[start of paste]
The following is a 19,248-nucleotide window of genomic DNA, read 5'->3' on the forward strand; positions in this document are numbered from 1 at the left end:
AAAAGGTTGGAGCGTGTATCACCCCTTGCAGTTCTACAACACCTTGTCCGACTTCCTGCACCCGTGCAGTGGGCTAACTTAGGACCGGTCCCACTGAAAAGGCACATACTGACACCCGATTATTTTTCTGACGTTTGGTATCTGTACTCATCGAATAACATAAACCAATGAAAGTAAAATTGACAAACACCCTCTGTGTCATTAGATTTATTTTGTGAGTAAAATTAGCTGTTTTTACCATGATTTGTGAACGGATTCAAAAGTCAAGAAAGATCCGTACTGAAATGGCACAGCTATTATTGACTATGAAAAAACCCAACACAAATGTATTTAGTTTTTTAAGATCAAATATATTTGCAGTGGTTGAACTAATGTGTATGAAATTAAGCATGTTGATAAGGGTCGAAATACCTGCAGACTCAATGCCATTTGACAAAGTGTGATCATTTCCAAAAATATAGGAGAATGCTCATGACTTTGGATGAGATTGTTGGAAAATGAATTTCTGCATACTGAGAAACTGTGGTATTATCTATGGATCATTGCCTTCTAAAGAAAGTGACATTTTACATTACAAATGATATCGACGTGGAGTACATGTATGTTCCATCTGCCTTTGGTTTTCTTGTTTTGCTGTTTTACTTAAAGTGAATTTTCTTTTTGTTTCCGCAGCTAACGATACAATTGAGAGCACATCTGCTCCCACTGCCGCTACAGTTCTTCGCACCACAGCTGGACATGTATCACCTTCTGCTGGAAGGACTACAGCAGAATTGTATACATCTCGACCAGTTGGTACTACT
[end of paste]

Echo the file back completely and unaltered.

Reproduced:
The following is a 19,248-nucleotide window of genomic DNA, read 5'->3' on the forward strand; positions in this document are numbered from 1 at the left end:
AAAAGGTTGGAGCGTGTATCACCCCTTGCAGTTCTACAACACCTTGTCCGACTTCCTGCACCCGTGCAGTGGGCTAACTTAGGACCGGTCCCACTGAAAAGGCACATACTGACACCCGATTATTTTTCTGACGTTTGGTATCTGTACTCATCGAATAACATAAACCAATGAAAGTAAAATTGACAAACACCCTCTGTGTCATTAGATTTATTTTGTGAGTAAAATTAGCTGTTTTTACCATGATTTGTGAACGGATTCAAAAGTCAAGAAAGATCCGTACTGAAATGGCACAGCTATTATTGACTATGAAAAAACCCAACACAAATGTATTTAGTTTTTTAAGATCAAATATATTTGCAGTGGTTGAACTAATGTGTATGAAATTAAGCATGTTGATAAGGGTCGAAATACCTGCAGACTCAATGCCATTTGACAAAGTGTGATCATTTCCAAAAATATAGGAGAATGCTCATGACTTTGGATGAGATTGTTGGAAAATGAATTTCTGCATACTGAGAAACTGTGGTATTATCTATGGATCATTGCCTTCTAAAGAAAGTGACATTTTACATTACAAATGATATCGACGTGGAGTACATGTATGTTCCATCTGCCTTTGGTTTTCTTGTTTTGCTGTTTTACTTAAAGTGAATTTTCTTTTTGTTTCCGCAGCTAACGATACAATTGAGAGCACATCTGCTCCCACTGCCGCTACAGTTCTTCGCACCACAGCTGGACATGTATCACCTTCTGCTGGAAGGACTACAGCAGAATTGTATACATCTCGACCAGTTGGTACTACT